Denizen Merchant's Reserve Mai Tai

Denizen Merchant’s Reserve Mai Tai at The Prizefighter Bar in Emeryville, CA

On to the scores:

  • Appearance: 1/1
  • Nose: 2/2
  • Mouth feel: 1/1
  • Taste: 3.25/4
  • Aftertaste: 2/2
  • Total Score: 9.25/10

Buy Denizen Merchant’s Reserve Online

8 Comments leave one →
  1. Tiare permalink
    September 5, 2014 2:45 pm

    As far as i have heard, Ian Burrell also have a bottle of the 17 yo JWray.

    • Josh Miller permalink*
      September 5, 2014 3:41 pm

      Oh yeah? Lucky guy…

  2. September 6, 2014 9:24 am

    It’s not news that bottlers are always creating “new” products that are sourced and often sold via clever marketing. They need a story to hang their brand on. In this case it’s “Trader Vic’s Mai Tai”.

    Josh, as you correctly mentioned the inimitable Beachbum Berry stated that since even Vic ran out of his 17yo Wray & Nephews Jamaican rum, that Vic’s own replacement – per Berry – is best represented by a combination of Appleton Extra 12yo – a modestly high ester molasses rum – plus the flavors unique to cane juice rhums, in this case Clement VSOP.

    Now along comes this new rum which is alleged to be a blend of four Jamaican Plummer quality (average ester) rums, which is then diluted with some new make molasses based rum from Martinique. The point: all the rums are molasses-based, and do not offer the cane juice profile recommended by Berry.

    The basis? Bottler Nick “learned that the Martinique component in Vic’s Mai Tai was not an agricole, but an arome–a molasses-based rum born of the French style”. Is this correct?

    Not according to Berry (with whom I’ve communicated in the past about this very issue). Berry – whom I consider by far the most informed source about things Mai Tai – made clear that Mai Tai as made by Vic himself did not use a molasses-based arome, but absolutely used a cane juice rhum, specifically St. James rhum agricole.

    In sum, while I have no doubt that this 8 year old Jamaican blend is a good one, it is more than a reach to suggest that it replaces Vic’s Martiniqean component. This is not to say it won’t contribute to an interesting and enjoyable Mai Tai.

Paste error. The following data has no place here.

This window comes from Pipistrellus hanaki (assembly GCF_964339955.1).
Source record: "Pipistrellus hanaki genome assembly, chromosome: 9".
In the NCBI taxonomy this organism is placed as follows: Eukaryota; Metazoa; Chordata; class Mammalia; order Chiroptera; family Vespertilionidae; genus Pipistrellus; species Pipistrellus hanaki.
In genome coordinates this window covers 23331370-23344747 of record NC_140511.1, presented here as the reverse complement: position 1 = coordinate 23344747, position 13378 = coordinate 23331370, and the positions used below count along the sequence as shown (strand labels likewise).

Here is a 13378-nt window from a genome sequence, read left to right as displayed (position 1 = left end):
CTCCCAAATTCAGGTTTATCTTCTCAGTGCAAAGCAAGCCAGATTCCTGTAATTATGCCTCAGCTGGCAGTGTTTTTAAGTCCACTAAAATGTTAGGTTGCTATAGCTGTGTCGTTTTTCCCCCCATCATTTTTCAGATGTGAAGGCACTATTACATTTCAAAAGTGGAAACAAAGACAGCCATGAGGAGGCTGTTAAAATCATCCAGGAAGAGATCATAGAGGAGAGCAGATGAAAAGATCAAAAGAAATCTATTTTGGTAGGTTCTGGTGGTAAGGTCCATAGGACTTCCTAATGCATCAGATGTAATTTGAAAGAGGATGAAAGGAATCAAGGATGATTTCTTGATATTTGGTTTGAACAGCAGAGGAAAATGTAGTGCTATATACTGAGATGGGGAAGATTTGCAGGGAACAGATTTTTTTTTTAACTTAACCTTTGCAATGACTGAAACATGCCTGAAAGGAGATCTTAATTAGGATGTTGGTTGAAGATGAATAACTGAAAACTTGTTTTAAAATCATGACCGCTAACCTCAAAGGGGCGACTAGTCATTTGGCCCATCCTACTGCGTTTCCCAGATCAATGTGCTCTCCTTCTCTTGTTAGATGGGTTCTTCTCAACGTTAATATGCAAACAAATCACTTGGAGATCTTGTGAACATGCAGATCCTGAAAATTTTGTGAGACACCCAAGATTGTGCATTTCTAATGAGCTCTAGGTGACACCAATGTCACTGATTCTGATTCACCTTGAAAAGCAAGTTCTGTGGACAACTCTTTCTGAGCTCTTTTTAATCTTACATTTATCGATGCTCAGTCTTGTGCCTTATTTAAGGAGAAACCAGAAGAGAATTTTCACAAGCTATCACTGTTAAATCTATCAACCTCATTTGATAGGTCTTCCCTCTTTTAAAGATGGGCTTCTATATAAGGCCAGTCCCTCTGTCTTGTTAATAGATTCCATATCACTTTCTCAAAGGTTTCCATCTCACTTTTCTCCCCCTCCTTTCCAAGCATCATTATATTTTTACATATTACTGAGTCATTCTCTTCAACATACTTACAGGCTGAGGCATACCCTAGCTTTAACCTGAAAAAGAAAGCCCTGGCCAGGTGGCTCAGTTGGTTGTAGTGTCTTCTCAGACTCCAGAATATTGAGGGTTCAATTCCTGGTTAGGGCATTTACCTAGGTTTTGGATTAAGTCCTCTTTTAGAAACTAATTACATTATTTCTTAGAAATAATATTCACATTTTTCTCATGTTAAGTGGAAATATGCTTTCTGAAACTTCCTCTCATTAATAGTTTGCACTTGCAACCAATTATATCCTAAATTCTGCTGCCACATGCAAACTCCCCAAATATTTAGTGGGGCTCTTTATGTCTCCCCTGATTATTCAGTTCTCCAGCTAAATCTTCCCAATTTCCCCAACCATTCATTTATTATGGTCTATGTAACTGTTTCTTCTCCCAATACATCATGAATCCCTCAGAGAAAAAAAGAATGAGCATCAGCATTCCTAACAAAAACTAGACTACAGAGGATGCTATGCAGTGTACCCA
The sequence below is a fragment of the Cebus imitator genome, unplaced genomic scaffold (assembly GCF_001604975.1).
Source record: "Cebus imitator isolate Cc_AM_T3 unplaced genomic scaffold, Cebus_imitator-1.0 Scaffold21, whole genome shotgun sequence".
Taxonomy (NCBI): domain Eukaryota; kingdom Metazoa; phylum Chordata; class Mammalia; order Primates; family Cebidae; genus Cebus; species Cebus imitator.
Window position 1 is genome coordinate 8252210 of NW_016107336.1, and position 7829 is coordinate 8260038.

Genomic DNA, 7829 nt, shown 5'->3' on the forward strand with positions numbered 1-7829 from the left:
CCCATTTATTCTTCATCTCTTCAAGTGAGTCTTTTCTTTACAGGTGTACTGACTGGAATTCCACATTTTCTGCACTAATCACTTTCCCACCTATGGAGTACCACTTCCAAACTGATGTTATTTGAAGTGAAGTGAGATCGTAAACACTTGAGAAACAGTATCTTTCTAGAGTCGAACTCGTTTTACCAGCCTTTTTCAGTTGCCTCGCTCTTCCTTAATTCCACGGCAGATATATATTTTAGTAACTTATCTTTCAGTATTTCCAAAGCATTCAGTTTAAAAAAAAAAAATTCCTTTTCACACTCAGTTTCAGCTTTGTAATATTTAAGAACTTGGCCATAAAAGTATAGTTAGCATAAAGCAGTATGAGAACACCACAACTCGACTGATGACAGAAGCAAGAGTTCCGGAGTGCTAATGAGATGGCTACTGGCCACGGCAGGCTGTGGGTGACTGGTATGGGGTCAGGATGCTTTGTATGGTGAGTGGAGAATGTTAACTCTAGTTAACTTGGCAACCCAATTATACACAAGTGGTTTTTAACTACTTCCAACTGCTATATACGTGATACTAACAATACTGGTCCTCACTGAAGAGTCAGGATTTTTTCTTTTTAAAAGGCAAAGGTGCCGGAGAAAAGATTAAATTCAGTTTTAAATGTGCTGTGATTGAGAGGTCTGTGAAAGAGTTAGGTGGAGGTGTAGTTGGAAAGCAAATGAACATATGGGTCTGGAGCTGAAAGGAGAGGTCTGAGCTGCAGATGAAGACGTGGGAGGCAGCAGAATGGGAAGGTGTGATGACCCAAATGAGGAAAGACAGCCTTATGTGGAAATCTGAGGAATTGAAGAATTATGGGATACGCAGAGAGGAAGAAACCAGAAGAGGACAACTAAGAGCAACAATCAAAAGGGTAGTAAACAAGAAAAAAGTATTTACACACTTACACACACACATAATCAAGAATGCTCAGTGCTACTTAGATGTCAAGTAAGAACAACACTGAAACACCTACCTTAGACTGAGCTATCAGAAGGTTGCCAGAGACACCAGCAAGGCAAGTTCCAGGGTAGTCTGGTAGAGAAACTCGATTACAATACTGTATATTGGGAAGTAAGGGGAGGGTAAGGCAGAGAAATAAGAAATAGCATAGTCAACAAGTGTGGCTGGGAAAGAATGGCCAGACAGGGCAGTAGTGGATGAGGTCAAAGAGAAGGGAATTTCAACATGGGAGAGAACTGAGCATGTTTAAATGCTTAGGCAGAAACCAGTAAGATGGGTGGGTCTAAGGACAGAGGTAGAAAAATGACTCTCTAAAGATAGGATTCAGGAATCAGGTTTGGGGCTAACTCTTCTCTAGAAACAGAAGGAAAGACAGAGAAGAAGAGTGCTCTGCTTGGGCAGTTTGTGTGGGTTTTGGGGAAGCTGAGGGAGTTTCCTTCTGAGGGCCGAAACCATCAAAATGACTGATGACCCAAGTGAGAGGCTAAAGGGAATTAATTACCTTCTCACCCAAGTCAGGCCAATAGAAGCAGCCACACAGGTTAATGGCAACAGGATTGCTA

It just won’t be Vic’s.

    • October 25, 2014 2:56 pm

      I think you are missing the fact that this rum approximates the rum used in mai tai adjusted recipe #2 not the original 17 y/o.

  3. John Monroe Rum connoisseur permalink
    September 6, 2014 9:28 am

    The Denizens touts being what rum used to taste like full of flavor. I loved the aged white rum, a complex flavor profile, all for 14.00. How the rum is that cheap.. I don’t know but who cares its so damned flavorful and I drank the entire bottle straight. Its a bottle those in the know would only choose most people probably would not look twice at it on the shelve.

    After loving the white, I did get the 8 year when it came to Astor on NYC. A great rum all around that is smooth but smacks you in the face with flavor a real rum it is. While twice as much as the aged white its worth trying as the finish does last longer on this one.

    My favorite part about these Denizen rums which I would refer to as a full flavored rum, is the distinct hit a fruit thru the intense spice. A real steal at these price points.

  4. Paul permalink
    October 12, 2015 12:44 pm

    If you can’t get Denizen 8 Y O do you think Coruba 12 YO or perhaps Lemonhart Original would work as well in a mixed drink ?

    • Josh Miller permalink*
      October 22, 2015 7:05 pm

      They’re pretty different, Paul. I might go for something like an Appleton Extra instead.